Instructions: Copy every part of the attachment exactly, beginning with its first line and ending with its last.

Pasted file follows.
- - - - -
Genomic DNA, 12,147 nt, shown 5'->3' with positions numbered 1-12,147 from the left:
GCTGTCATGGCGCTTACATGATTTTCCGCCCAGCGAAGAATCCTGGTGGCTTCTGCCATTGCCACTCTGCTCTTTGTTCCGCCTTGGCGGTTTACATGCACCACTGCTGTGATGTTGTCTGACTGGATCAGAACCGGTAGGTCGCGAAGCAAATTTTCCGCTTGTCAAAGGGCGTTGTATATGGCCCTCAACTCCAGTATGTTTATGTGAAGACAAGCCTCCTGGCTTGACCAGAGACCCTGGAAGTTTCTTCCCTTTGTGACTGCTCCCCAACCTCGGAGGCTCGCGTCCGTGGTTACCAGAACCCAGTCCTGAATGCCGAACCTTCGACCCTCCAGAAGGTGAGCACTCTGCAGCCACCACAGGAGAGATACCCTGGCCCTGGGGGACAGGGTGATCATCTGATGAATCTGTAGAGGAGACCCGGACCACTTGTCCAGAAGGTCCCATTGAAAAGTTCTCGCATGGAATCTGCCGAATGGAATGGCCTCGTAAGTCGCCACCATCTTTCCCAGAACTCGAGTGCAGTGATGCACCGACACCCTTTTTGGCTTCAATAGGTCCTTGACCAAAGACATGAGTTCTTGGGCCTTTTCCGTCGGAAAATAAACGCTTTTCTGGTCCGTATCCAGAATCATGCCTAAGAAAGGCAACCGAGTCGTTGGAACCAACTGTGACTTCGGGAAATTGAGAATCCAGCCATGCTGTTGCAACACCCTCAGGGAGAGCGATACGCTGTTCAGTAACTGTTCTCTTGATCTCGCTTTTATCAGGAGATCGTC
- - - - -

Genomic DNA, 12,147 nt, shown 5'->3' with positions numbered 1-12,147 from the left:
GCTGTCATGGCGCTTACATGATTTTCCGCCCAGCGAAGAATCCTGGTGGCTTCTGCCATTGCCACTCTGCTCTTTGTTCCGCCTTGGCGGTTTACATGCACCACTGCTGTGATGTTGTCTGACTGGATCAGAACCGGTAGGTCGCGAAGCAAATTTTCCGCTTGTCAAAGGGCGTTGTATATGGCCCTCAACTCCAGTATGTTTATGTGAAGACAAGCCTCCTGGCTTGACCAGAGACCCTGGAAGTTTCTTCCCTTTGTGACTGCTCCCCAACCTCGGAGGCTCGCGTCCGTGGTTACCAGAACCCAGTCCTGAATGCCGAACCTTCGACCCTCCAGAAGGTGAGCACTCTGCAGCCACCACAGGAGAGATACCCTGGCCCTGGGGGACAGGGTGATCATCTGATGAATCTGTAGAGGAGACCCGGACCACTTGTCCAGAAGGTCCCATTGAAAAGTTCTCGCATGGAATCTGCCGAATGGAATGGCCTCGTAAGTCGCCACCATCTTTCCCAGAACTCGAGTGCAGTGATGCACCGACACCCTTTTTGGCTTCAATAGGTCCTTGACCAAAGACATGAGTTCTTGGGCCTTTTCCGTCGGAAAATAAACGCTTTTCTGGTCCGTATCCAGAATCATGCCTAAGAAAGGCAACCGAGTCGTTGGAACCAACTGTGACTTCGGGAAATTGAGAATCCAGCCATGCTGTTGCAACACCCTCAGGGAGAGCGATACGCTGTTCAGTAACTGTTCTCTTGATCTCGCTTTTATCAGGAGATCGTC